The current Avengers vs. X-Men event seems like a pretty big deal. In reality, it’s just the latest in a long line of summer superhero spectaculars. These character-heavy, game-changing crossovers have been annual staples for Marvel and DC for decades, and in recent years the Big Two have made promotion of these events a top priority. In 2008, Marvel ran a TV commercial heralding their Secret Invasion, and just last year DC went viral with their promo for the New 52 reboot, even securing space in the advance screenings blocks of major movie auditoriums.
Marketing gimmicks and overused superlatives aside, there have been some genuinely entertaining superhero events that have stood the test of time. The best of these may be important in relation to continuity, or how they change the way comic book stories and characters are handled, but first and foremost they’re meant to be fun, like good Hollywood blockbusters. For this reason you won’t see DC’s seminal Crisis on Infinite Earths on this list. Yes, it was important and ground-breaking, but it was never meant for casual readership. Quite the opposite in fact. Personally, I could give a shit about justifying decades of continuity; just tell a good story and rattle the cages once in a while. These are four-color soap operas, not scrolls of apocrypha.
I’ve also disqualified storylines that were developed specifically within the confines of regular monthly titles. Marvel’s Age of Apocalypse had “event-like” gravity and ramifications, and was a damn good yarn, but it really was just a massive crossover. The events on this list, like this summer’s Avengers vs. X-Men, are built around a central limited series, with story extensions crossing over and tying in with existing books. And hopefully, like the central blocks of each of the events on this list, AvX will be a damn good yarn all by itself.
5. Avengers Disassembled / House of M (Marvel, 2004-2005)
I’m already breaking rule number two. Sort of. The “Disassembled” story was an Avengers family crossover, incorporating the main book’s storyline with plots in Captain America, Thor, and Iron Man. The real event took place when series author Brian Michael Bendis connected this story to 2005’s House of M limited series.
Hard to believe now, but there was a time not too very long ago that The Avengers was a struggling, stagnant book. In fact, a decade ago, had you asked the average pop culture enthusiast to name teams of superheroes, you probably wouldn’t get further than The Justice League and The X-Men, maybe Fantastic Four and Teen Titans. What Bendis did for this team, by destroying and rebuilding them, was revelatory. Marvel today features four groups of Avengers, each with its own monthly title, and two monthlies for each of the three aforementioned primary characters (although Journey into Mystery is more Loki’s book than Thor’s). And of course the upcoming movie, and the five Marvel Studios films that have led up to it, have made The Avengers a household word. It started with Bendis.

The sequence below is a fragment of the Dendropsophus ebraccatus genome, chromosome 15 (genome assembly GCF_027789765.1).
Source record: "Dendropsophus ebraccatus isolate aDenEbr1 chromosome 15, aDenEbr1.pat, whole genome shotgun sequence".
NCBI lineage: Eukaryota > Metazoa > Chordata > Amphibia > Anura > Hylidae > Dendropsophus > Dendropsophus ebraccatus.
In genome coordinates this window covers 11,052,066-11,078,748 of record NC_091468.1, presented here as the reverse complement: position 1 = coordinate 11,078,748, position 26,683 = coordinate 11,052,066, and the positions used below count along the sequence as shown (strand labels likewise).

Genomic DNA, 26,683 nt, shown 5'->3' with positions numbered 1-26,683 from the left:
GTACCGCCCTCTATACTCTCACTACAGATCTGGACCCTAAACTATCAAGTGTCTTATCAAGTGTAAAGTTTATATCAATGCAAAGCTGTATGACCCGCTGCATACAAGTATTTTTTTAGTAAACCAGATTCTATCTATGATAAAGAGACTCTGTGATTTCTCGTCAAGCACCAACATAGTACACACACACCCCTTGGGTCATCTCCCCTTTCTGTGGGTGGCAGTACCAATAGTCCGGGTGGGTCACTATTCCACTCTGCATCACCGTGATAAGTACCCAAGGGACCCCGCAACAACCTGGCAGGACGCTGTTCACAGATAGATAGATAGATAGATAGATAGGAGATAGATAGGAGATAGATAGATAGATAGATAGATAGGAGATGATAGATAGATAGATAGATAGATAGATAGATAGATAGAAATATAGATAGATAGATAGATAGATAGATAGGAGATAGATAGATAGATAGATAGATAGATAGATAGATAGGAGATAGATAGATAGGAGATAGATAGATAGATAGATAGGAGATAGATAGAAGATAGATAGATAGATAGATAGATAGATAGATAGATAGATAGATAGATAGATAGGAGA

Bendis displayed a penchant for dialogue, and sharp stories, with a pair of crime series for Caliber in the 90’s. He earned his superhero stripes with Ultimate Spider-Man beginning in 2000. What he hadn’t demonstrated prior to this Avengers stint, was an incredible ability to script team books. It’s not an easy task juggling great dialogue with clever plots all while respecting the ensemble dynamic. Some of the best comic book writers have failed miserably when trying to work with a big cast of big personalities (I’m looking at you, Geoff Johns). The Avengers have had some great stories since Stan Lee first assembled this team back in 1963, but some of the most memorable have come courtesy of Brian Michael Bendis.
This phoenix-esque Avengers burnout sees The Scarlet Witch go crazy and break down her former teammates in every way imaginable. Tony Stark has a drunken meltdown; Vision helps demolish the mansion; and characters like Hawkeye, Ant-Man, and Jack of Hearts perish (comic book deaths, which are famously temporary, but still…) Then comes the Scarlet Witchhunt. And House of M.
The Avengers and X-Men may be dueling this summer, but in the summer of 2005 they were united to deal with a common problem: the reality-warping powers of Wanda Maximoff and her less than tenuous grip on reality. Wolverine’s solution: kill the bitch. Cap: now wait a second. But before either has a chance to sway popular opinion, the Witch shows off the full extent of her powers and reshapes the universe into a world in which mutants are dominant, and daddy dearest Magneto rules the roost as the head of the House of M. The epic climax includes the famous last words, “No more mutants,” which has had repercussions in the Marvel universe ever since. Cyclops’s current state of violent mania in Avengers vs. X-Men, actually, has everything to do with mutants’ current position as an endangered species.
The tie-in series and crossovers are fairly worthless, although House of M: Spider-Man focuses on the fun fact that Peter Parker is a celebrity, secretly pretending that he, too, is a mutant and part of the ruling class.
Read: Avengers Disassembled (Bendis and David Finch) and House of M (Bendis and Olivier Coipel) Continue reading Top 5 Comic Book Events of All Time